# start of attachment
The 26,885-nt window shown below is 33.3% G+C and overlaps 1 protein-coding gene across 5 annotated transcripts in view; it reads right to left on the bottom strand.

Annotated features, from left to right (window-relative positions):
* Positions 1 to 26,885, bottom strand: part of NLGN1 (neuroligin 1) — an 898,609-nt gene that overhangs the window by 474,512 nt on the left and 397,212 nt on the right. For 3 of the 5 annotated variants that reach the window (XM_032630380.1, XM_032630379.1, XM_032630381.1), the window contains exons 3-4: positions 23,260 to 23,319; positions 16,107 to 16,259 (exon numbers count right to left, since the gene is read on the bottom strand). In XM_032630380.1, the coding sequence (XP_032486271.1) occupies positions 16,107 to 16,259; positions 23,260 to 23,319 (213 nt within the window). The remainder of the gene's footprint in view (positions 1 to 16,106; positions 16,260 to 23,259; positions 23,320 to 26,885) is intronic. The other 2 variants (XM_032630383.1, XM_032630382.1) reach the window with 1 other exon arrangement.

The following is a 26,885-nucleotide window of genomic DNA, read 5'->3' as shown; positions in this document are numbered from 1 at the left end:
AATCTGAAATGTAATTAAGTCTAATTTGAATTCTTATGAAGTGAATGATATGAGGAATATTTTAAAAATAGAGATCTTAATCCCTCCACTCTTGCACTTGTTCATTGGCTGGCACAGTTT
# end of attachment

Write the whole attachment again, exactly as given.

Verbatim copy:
The 26,885-nt window shown below is 33.3% G+C and overlaps 1 protein-coding gene across 5 annotated transcripts in view; it reads right to left on the bottom strand.

Annotated features, from left to right (window-relative positions):
* Positions 1 to 26,885, bottom strand: part of NLGN1 (neuroligin 1) — an 898,609-nt gene that overhangs the window by 474,512 nt on the left and 397,212 nt on the right. For 3 of the 5 annotated variants that reach the window (XM_032630380.1, XM_032630379.1, XM_032630381.1), the window contains exons 3-4: positions 23,260 to 23,319; positions 16,107 to 16,259 (exon numbers count right to left, since the gene is read on the bottom strand). In XM_032630380.1, the coding sequence (XP_032486271.1) occupies positions 16,107 to 16,259; positions 23,260 to 23,319 (213 nt within the window). The remainder of the gene's footprint in view (positions 1 to 16,106; positions 16,260 to 23,259; positions 23,320 to 26,885) is intronic. The other 2 variants (XM_032630383.1, XM_032630382.1) reach the window with 1 other exon arrangement.

The following is a 26,885-nucleotide window of genomic DNA, read 5'->3' as shown; positions in this document are numbered from 1 at the left end:
AATCTGAAATGTAATTAAGTCTAATTTGAATTCTTATGAAGTGAATGATATGAGGAATATTTTAAAAATAGAGATCTTAATCCCTCCACTCTTGCACTTGTTCATTGGCTGGCACAGTTT